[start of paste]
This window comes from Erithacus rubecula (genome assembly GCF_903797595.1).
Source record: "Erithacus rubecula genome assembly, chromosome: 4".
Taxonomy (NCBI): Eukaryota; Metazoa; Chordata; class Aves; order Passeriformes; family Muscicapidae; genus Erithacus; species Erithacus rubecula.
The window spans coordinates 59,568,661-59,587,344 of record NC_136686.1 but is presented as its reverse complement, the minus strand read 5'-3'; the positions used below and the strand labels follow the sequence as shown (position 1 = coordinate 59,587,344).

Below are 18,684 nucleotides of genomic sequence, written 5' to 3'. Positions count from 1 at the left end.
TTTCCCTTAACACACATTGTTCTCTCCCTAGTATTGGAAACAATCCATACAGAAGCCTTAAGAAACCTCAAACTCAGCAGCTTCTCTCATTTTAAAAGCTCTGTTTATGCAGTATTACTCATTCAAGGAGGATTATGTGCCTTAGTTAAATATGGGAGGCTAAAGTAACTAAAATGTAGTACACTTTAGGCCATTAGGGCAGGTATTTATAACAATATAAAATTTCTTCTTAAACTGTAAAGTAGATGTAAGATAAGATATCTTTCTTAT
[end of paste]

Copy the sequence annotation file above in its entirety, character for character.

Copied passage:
This window comes from Erithacus rubecula (genome assembly GCF_903797595.1).
Source record: "Erithacus rubecula genome assembly, chromosome: 4".
Taxonomy (NCBI): Eukaryota; Metazoa; Chordata; class Aves; order Passeriformes; family Muscicapidae; genus Erithacus; species Erithacus rubecula.
The window spans coordinates 59,568,661-59,587,344 of record NC_136686.1 but is presented as its reverse complement, the minus strand read 5'-3'; the positions used below and the strand labels follow the sequence as shown (position 1 = coordinate 59,587,344).

Below are 18,684 nucleotides of genomic sequence, written 5' to 3'. Positions count from 1 at the left end.
TTTCCCTTAACACACATTGTTCTCTCCCTAGTATTGGAAACAATCCATACAGAAGCCTTAAGAAACCTCAAACTCAGCAGCTTCTCTCATTTTAAAAGCTCTGTTTATGCAGTATTACTCATTCAAGGAGGATTATGTGCCTTAGTTAAATATGGGAGGCTAAAGTAACTAAAATGTAGTACACTTTAGGCCATTAGGGCAGGTATTTATAACAATATAAAATTTCTTCTTAAACTGTAAAGTAGATGTAAGATAAGATATCTTTCTTAT